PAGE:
Tuesday, January 19, 2010

Hot Stove Thoughts

Sorry for the postings being so sparse. I’ve grown a bit weary of all the offseason complaining and squabbling that’s been going on around the blogosphere, which has left me wishing it was April. There are times where I feel that everyone else has succumbed to the darkness and that I am the lone remaining beacon of hope. And yet, the Winter Meetings seem like they were such a long time ago. I’m almost starting to forget that Curtis Granderson ever existed. Still, I have a duty as a blogger, and to that end, I will weigh in on the recent deals and rumors regarding the Tigers:

Closer: It appears we have one now. The Tigers have
agreed to sign Jose Valverde for two years, $14 million with a $9 million option for a third year. Valverde is a Type A free agent, which means the Tigers give up their first round pick (#19 overall) to the Astros, though they still have the two supplemental picks they got from losing Brandon Lyon and Fernando Rodney. I have yet to read a whole lot from the mainstream media, but the Tigers bloggers sure aren’t happy, though a lot of it stems from their belief that relief pitchers are overrated. Personally, I’m not sure what my perception on closers is anymore. I’m not exactly with the “pop culture” view that they’re worth millions, but I’m not exactly with the blogger belief that any average Joe off the street should be able to come in and easily get the last three outs of a ballgame either. My baseball guru says that mentality is more important than stuff (which, according to him, is how Mariano Rivera gets 500 saves with only one pitch; additionally, he thinks Joel Zumaya would make a good closer if he ever stays healthy because he has that mentality), although he believes that in an ideal world, all relief pitchers would be unnecessary because starters would finish their own games like they did back in the day (Remember, he’s old school). And I don’t think the mentality issue should be overlooked, no matter what the numbers and sabremetrics say. You can’t quantify psychology. The Tigers have a bazillion relief prospects in their system right now, but I don’t think any of them are ready. Letting them take their lumps at the major league level and force-feeding them (as some have suggested) may lead to lightning in a bottle, but it also runs the risk of destroying them and then a promising “closer of the future” merely becomes a burned-out casualty. Not everyone can do what Rick Porcello did. Ryan Perry could probably do with one more year of seasoning. I’ve heard some people trying to promote Daniel Schlereth as the closer. This is someone who walked 15 people in 18.1 innings last year. Unless he really impresses in spring training, it’d probably be best for him to start the year in Toledo or Erie (letting Bobby Seay and Phil Coke be the two lefties in the ‘pen). I believe Joel Zumaya has the ability to close now, but with his injury history, sending him out there with no safety net would be unwise. Therefore, it was clear to me that a stopgap was necessary. Now, two years and $14 million is a little bit more than a stopgap, and I believe that Valverde could have been had for less, but as it stands right now, it’s hardly a crippling move. I don’t really know a lot about Valverde, since he’s spent his entire career in the National League (really, the only memory I have of him is Brandon Inge hitting a game-winning two-run homer off him, and I would imagine that would skew my perception just as stuff like that does with Zack Greinke). However, he could probably be traded once one of our closer candidates is ready. Also, Valverde’s numbers look a hell of a lot more attractive than the man the Tigers were talking to at the Winter Meetings: Kevin Gregg. At the very least, those of you who fall under the category of “jaded” and “cynical” can just pretend that Valverde is the relief pitcher the Tigers would’ve drafted with that #19 pick.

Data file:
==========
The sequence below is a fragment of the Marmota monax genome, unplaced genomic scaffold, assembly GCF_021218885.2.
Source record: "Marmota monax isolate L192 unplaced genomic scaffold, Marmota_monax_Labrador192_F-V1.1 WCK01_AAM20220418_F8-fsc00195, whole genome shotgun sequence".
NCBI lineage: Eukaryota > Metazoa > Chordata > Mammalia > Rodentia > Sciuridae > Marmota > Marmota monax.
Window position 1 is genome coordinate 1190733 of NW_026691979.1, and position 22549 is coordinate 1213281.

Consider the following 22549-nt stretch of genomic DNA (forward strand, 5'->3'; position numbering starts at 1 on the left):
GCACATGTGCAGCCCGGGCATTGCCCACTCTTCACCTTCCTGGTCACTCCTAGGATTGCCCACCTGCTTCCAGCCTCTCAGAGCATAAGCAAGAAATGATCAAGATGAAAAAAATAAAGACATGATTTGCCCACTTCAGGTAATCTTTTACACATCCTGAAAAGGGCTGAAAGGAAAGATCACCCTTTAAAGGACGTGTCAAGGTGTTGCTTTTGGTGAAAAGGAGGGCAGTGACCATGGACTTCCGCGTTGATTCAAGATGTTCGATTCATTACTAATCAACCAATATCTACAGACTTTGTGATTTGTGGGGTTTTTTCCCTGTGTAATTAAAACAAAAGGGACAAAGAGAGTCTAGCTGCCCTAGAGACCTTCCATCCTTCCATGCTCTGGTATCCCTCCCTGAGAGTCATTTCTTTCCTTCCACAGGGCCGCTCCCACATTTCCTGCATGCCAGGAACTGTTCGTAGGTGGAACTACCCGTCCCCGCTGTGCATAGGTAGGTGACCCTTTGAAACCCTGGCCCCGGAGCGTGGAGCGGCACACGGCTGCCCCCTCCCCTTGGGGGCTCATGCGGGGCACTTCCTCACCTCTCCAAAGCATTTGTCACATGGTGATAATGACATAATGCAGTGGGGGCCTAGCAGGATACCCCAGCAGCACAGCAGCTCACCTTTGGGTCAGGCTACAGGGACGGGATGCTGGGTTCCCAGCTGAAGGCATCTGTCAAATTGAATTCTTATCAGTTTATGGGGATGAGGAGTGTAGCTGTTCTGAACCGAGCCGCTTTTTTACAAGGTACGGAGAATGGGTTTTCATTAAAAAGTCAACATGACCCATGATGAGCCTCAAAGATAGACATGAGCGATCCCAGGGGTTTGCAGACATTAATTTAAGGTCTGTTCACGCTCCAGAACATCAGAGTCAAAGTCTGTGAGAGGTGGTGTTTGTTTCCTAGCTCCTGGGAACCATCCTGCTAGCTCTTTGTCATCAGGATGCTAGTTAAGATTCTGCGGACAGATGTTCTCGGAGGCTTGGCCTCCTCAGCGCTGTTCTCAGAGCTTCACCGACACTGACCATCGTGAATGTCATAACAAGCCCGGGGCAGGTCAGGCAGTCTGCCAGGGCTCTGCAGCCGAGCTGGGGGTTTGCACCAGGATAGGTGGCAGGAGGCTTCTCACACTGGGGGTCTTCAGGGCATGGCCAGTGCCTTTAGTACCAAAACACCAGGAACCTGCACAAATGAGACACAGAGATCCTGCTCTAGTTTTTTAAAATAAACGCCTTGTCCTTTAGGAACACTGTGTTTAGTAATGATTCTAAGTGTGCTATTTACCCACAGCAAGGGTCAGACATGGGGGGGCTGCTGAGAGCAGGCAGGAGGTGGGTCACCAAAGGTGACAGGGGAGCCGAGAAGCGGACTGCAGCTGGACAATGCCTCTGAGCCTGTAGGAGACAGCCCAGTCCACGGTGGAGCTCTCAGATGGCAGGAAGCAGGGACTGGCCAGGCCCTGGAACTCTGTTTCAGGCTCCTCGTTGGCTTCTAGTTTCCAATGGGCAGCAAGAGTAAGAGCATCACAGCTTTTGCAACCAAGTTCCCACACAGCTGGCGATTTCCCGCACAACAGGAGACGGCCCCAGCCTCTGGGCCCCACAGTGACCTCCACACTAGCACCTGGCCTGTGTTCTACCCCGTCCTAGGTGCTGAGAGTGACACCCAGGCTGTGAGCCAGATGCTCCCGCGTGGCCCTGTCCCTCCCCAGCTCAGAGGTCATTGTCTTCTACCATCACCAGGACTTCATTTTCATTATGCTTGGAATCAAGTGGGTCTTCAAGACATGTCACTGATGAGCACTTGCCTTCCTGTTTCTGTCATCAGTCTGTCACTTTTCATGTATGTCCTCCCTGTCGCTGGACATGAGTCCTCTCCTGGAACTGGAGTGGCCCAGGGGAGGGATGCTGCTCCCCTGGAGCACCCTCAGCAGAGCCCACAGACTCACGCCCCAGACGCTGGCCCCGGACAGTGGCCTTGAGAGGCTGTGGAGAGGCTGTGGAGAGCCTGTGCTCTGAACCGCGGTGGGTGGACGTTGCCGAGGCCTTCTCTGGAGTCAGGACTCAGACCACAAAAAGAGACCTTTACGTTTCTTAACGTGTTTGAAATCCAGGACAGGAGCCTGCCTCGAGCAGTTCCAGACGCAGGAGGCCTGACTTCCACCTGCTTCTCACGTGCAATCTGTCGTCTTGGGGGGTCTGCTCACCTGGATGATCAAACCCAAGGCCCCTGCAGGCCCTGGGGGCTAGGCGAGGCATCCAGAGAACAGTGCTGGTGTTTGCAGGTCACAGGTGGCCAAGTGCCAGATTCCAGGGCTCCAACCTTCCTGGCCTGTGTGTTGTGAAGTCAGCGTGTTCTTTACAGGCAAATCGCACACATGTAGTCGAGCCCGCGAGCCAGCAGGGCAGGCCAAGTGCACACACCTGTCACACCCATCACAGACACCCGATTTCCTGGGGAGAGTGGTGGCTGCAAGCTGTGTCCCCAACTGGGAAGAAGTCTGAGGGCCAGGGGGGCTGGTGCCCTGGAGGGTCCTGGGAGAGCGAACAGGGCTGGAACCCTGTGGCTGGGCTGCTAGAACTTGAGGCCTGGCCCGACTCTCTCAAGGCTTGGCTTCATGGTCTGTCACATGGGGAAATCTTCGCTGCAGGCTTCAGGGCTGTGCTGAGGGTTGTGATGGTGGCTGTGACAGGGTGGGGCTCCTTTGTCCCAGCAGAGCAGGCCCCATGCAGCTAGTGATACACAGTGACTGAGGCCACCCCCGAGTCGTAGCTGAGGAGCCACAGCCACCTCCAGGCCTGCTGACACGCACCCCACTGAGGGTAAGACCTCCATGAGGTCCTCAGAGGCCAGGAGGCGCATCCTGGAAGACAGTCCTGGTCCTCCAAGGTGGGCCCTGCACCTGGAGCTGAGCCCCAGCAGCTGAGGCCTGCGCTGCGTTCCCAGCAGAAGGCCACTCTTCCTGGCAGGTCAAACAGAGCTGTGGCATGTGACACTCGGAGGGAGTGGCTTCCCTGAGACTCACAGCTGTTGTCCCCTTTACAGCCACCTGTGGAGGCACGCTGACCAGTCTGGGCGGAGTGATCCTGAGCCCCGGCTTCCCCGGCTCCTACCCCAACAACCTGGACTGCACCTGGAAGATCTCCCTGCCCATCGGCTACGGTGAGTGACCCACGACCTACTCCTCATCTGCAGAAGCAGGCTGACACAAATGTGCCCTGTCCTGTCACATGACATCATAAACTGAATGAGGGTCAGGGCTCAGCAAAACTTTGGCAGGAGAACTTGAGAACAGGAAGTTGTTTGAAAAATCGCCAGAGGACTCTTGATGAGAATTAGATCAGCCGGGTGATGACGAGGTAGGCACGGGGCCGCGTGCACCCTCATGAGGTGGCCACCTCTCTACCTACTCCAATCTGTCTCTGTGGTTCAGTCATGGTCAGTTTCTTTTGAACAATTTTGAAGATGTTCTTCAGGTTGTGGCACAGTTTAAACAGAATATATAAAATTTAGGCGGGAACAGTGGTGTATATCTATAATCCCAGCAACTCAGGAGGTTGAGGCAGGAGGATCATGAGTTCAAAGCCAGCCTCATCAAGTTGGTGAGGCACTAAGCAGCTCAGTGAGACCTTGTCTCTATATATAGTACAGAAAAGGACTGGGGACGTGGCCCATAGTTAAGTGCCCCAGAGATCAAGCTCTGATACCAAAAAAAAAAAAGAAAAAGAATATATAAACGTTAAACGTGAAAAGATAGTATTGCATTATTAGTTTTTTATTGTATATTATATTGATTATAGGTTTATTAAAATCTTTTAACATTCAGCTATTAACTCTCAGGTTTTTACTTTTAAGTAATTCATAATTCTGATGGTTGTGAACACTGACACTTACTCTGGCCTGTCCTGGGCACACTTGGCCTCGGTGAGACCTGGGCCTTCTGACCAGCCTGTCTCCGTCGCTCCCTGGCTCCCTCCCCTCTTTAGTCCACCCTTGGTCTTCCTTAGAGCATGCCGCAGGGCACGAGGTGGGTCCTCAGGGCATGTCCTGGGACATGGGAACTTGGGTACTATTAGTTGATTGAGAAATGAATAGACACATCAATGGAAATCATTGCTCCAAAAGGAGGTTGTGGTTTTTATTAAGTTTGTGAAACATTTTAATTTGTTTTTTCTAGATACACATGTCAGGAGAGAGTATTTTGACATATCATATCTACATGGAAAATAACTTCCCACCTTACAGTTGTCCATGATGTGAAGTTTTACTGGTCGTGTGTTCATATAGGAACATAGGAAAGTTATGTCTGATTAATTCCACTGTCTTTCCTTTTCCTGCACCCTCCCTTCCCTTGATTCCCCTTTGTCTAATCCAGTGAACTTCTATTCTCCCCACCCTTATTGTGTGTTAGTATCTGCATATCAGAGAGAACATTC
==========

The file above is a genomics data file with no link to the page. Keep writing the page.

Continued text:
Hitter: Shortly after the Valverde deal was announced, rumors picked up about the Tigers possibly being interested in Johnny Damon. Dave Dombrowski
shot down those rumors the following day (though Jason Beck doesn’t seem quite convinced, judging by his tone). I can’t say I was disappointed to hear that. Johnny Damon may boost the offense a little, but he’s not getting any younger and his defense is terrible (Seriously, the man’s gotta have the weakest throwing arm in the Majors). Plus, I’d never be able to look my baseball guru in the eye ever again. As far as someone else...well, the free agent market just doesn't look that attractive. Pretty much the only ones left are aging DH types (and while many of us desire a productive DH, bear in mind that once you reach your late 30s, your production can decline suddenly and sometimes rapidly; signing anyone like that would be a gamble).

Arbitration: I don’t like it. I’m not very well-versed in it (though I take reassurance in the fact that quite a few high-profile bloggers don’t entirely understand it themselves), but I understand enough to know it’s a messy and ugly process, one likely to leave both player and team looking bad. Therefore, I’m not likely to comment on it unless it becomes extremely prominent and to that end I hope the Tigers come to quick and satisfactory resolutions with their four remaining arbitration-eligible players (signing Verlander long-term would be a nice bonus).

Minor Leagues: Remember Mike Rabelo?
He’s back.

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